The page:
Arkansas Code section 5-62-125 states that it is a Class A misdemeanor to negligently allow a dog to inflict injury or death. This means that, if you did not properly contain your dog and they bit someone, you could be charged with a misdemeanorA judge or jury may additionally order the defendant (dog owner) to pay the victim’s medical bills post-conviction. However, unless the victim files a civil suit, the defendant will not be liable for other restitution for any pain and suffering caused.

Dog Abandonment Laws

In Arkansas, animal abandonment is prohibited by law. However, the law fails to really define what this constitutes. The law simply states that it is illegal to abandon an animal. There’s few specifics as to scenarios beyond that. Animal abandonment is always dangerous to animals and people that may encounter them. It’s always better to surrender a pet to a shelter or rescue if you cannot keep them.

Dog Cruelty Laws

In Arkansas, animal cruelty is most often a misdemeanor. Animal cruelty can have serious consequences. Even first offenders can face jail time and large fines. Consequently, repeat offenders face harsher sentencing. Aggravated animal cruelty carries heavier charges. These charges apply when an act of cruelty results in severe suffering, disfigurement, or death of the animal. Aggravated animal cruelty in Arkansas is a Class D felony, which can lead to prison time.

As in the other 49 states, dogfighting is a felony in Arkansas. This doesn’t apply only to those directly fighting their animals. It also applies to promoters or spectators of these events. Yes — watching a dogfight is also a felony.

Tethering Laws

Arkansas as a state does not prohibit tethering dogs. There are some criticisms in regards to Arkansas’s blatant lack of tethering laws. Without proper restrictions, tethering can be dangerous to dogs. However, many Arkansas counties have taken tethering laws into their own hands. There are many county-specific ordinances in regards to tethering. As an example, Little Rock has a long list of county-specific tethering ordinances. This means that, while tethering isn’t illegal in Arkansas, it’s a good idea to read up on your local ordinances if you plan to tether. As a rule of thumb, provide tethered dogs with accessible shelter, and at least ten feet of clean and maintained space. Additionally, never tether to a collar that could potentially choke or strangle the dog.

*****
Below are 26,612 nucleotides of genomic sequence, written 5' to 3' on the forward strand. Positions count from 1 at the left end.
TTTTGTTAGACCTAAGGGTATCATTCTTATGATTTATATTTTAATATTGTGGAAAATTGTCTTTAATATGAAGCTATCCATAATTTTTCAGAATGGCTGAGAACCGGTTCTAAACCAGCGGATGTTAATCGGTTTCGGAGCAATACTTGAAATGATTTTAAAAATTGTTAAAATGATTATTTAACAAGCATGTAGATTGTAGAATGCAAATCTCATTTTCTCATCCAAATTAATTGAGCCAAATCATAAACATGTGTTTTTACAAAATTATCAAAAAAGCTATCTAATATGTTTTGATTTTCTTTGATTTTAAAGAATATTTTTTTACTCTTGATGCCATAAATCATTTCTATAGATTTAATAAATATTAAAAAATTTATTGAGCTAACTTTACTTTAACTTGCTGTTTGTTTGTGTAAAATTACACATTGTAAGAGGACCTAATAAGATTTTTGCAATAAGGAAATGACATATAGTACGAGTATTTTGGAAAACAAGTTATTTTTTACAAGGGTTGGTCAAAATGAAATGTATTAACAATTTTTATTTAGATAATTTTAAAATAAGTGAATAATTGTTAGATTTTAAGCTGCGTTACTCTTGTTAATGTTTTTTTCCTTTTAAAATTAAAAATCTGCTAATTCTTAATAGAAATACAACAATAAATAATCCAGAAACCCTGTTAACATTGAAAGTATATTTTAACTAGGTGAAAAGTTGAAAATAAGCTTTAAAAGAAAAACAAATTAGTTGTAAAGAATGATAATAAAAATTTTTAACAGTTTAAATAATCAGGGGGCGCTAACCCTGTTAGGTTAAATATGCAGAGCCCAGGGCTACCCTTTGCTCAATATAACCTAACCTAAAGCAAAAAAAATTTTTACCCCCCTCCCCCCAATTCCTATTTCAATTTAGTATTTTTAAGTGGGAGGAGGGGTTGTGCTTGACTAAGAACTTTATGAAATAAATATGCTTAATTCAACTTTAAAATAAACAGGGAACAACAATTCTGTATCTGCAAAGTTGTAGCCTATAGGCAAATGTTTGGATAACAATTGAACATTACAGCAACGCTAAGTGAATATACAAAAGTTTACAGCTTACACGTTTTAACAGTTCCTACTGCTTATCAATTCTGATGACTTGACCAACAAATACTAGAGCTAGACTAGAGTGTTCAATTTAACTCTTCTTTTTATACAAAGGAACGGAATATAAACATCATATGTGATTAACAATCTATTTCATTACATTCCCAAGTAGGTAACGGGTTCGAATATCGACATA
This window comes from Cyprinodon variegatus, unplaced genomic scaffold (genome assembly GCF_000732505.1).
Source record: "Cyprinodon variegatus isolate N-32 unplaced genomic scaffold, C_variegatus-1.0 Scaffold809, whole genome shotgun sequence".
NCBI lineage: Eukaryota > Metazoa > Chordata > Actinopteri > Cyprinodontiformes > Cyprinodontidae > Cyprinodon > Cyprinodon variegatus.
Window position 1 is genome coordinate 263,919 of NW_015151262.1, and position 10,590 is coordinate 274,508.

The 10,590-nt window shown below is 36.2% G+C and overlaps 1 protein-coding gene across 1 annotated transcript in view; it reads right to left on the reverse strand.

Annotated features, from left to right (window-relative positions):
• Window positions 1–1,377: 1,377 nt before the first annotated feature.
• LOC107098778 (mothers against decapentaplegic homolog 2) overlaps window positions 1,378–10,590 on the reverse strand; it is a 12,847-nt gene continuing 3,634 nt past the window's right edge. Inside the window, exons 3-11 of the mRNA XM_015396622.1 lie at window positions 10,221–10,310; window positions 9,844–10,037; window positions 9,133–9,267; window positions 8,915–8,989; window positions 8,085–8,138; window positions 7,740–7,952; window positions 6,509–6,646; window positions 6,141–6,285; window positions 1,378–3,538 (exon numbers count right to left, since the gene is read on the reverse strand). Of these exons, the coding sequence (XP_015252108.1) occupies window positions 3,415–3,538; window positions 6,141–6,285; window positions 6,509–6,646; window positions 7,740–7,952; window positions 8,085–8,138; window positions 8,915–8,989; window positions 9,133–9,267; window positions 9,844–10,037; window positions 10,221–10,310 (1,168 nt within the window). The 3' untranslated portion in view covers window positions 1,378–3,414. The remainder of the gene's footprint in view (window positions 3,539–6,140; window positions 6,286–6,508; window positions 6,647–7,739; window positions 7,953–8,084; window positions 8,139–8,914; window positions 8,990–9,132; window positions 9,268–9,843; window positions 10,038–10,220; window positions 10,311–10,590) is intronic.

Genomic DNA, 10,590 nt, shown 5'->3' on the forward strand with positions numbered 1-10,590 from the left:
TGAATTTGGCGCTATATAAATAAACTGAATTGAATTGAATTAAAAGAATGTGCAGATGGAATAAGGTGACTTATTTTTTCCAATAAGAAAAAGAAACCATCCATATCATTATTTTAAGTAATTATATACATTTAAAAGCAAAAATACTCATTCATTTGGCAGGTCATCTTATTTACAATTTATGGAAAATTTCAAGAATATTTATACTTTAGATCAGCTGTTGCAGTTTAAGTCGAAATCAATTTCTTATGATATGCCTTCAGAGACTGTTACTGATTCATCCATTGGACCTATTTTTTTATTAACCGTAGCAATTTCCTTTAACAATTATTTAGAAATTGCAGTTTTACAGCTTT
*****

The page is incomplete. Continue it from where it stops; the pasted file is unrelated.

How Does Arkansas Rank Against the Other 49 States?

Arkansas ranks as a “bottom-tier” state for animal protection laws by the Animal Legal Defense Fund. Out of all 50 states, Vermont comes in at number 36 for animal rights. There are some good things about Arkansas’s animal laws. For example, Arkansas has mandatory mental health evaluation for convicted animal cruelty offenders, which can help prevent future crimes. However, there’s downsides too. While some of these don’t apply to dogs, such as ag-gag laws, some can impact dog ownership. For example, social services professionals are not required to report suspected animal cruelty, which can allow abusers to go unnoticed.